Early on I had an opportunity to challenge Martin Luther King Jr. on adopting Gandhian non-violent principles for the boycott. I owed our meeting to my wife Hanni and, more directly, to a mutual friend, Virginia Durr, a white woman from a prominent family who played a role in the boycott. She and Hanni had become friends through the small local chapter of the League of Women Voters that often met at our place and then through our membership in the Montgomery branch of the anti-segregationist, interracial Southern Conference for Human Welfare. At that—for me memorable—meeting with King I told him that while Gandhian tactics wore down law-respecting Englishmen in India they could not overcome white segregationists in Montgomery. Virginia Durr set the outside agitator –me — straight with an anecdote.
A debutant and prominent member of the Junior League in Mobile, the young Virginia was sent out of the Deep South where she was raised to get a degree from Wellesley College in Massachusetts. When she came to the dining room for her first breakfast she found the only available seat was next to a black girl and promptly returned to her room, true to her segregationist upbringing. Her grandpappy had fought and died to preserve Southern ways, as she put it to me, and her family expected her to remain loyal to a tradition that put negroes in their place below and most certainly not next to whites. That’s what she told the dean to whom she rushed to explain her position, whereupon that lady told her that if she could not abide by the rules at Wellesley she was free to leave. As she found that impossible Virginia stayed on and learned to live by new rules. And that, the knowledgeable Southern insider predicted, was how it would go with the segregationist rules of Montgomery once they had been declared unconstitutional. And indeed, respect for the law carried the day after the U.S. Supreme Court threw out the city ordinance that triggered the precedent-setting, non-violent protest movement led by King.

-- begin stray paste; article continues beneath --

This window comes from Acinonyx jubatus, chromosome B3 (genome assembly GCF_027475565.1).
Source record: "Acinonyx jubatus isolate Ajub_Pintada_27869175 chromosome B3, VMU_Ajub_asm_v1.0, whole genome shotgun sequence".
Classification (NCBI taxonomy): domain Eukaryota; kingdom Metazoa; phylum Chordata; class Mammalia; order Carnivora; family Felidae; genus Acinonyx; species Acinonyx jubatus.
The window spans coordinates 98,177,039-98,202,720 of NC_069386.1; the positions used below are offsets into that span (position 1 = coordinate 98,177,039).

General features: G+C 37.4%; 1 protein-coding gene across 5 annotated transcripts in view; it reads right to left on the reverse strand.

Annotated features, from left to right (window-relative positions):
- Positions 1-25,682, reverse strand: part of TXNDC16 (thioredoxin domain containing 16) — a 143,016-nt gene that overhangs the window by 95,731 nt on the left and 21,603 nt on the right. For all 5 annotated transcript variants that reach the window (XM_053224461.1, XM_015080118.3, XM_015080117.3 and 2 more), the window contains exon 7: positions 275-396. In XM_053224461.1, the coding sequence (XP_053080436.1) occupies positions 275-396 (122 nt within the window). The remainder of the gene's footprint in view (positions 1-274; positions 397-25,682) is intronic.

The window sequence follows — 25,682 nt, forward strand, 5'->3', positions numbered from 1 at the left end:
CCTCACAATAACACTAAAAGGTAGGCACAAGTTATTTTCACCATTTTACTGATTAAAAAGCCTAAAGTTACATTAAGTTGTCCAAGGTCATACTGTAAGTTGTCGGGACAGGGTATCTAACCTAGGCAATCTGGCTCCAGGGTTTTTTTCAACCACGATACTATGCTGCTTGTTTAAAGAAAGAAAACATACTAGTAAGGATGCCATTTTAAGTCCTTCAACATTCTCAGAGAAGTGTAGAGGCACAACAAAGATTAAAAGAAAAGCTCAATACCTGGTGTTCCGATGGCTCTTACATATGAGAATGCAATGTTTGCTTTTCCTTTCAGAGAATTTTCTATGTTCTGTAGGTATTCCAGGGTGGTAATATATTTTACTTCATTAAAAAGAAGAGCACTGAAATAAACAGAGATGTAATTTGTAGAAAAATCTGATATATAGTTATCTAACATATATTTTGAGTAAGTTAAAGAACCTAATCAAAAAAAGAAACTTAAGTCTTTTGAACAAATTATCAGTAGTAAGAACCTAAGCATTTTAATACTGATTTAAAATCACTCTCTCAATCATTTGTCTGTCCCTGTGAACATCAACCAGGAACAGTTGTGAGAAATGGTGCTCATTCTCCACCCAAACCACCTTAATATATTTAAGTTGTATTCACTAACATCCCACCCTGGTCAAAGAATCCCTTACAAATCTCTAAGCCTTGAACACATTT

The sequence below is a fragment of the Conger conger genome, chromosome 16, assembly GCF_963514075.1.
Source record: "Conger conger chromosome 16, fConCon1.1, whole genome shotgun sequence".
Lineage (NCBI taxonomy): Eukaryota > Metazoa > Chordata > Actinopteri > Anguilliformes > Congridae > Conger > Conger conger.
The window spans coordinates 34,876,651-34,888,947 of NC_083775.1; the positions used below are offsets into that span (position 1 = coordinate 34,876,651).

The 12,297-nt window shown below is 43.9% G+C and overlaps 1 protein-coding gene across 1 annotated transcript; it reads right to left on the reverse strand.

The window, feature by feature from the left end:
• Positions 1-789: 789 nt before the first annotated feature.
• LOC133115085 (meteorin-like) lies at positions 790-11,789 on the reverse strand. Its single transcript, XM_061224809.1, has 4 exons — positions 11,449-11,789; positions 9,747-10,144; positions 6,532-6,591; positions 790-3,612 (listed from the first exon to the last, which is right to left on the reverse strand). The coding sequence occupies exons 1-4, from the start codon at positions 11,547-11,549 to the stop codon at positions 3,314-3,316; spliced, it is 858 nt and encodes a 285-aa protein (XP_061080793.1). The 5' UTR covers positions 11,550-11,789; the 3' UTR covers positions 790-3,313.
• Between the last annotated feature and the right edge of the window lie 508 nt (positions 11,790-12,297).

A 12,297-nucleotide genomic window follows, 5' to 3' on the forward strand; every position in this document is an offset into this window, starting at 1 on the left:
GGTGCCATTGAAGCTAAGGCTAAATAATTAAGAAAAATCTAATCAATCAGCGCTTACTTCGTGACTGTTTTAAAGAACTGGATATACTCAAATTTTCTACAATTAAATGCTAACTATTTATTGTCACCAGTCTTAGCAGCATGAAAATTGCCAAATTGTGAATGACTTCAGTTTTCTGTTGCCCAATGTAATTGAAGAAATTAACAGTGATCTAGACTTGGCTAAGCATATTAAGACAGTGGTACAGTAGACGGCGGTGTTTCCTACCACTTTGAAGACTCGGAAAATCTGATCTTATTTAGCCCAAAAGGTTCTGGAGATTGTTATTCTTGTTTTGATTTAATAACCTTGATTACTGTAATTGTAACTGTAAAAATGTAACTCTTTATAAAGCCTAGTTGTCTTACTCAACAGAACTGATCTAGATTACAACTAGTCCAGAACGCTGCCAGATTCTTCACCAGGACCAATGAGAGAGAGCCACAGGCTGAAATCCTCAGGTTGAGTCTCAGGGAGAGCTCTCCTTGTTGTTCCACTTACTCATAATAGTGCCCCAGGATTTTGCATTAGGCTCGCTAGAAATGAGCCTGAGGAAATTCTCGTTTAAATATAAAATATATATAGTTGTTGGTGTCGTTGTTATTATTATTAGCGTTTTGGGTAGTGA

Some incidents in our direct involvement with the boycott remain unforgettable. One was the impressive evening when a few of us white supporters were just for once allowed to stand in the back of a packed church to witness one of the mass rallies that sustained the commitment of the blacks. It took the form of a Baptist religious service with one after another of the local clergy evoking ever more fervent supportive responses from the congregation, capped by shouts of “who is the king – he is the king” when the boycott leader appeared for the climax.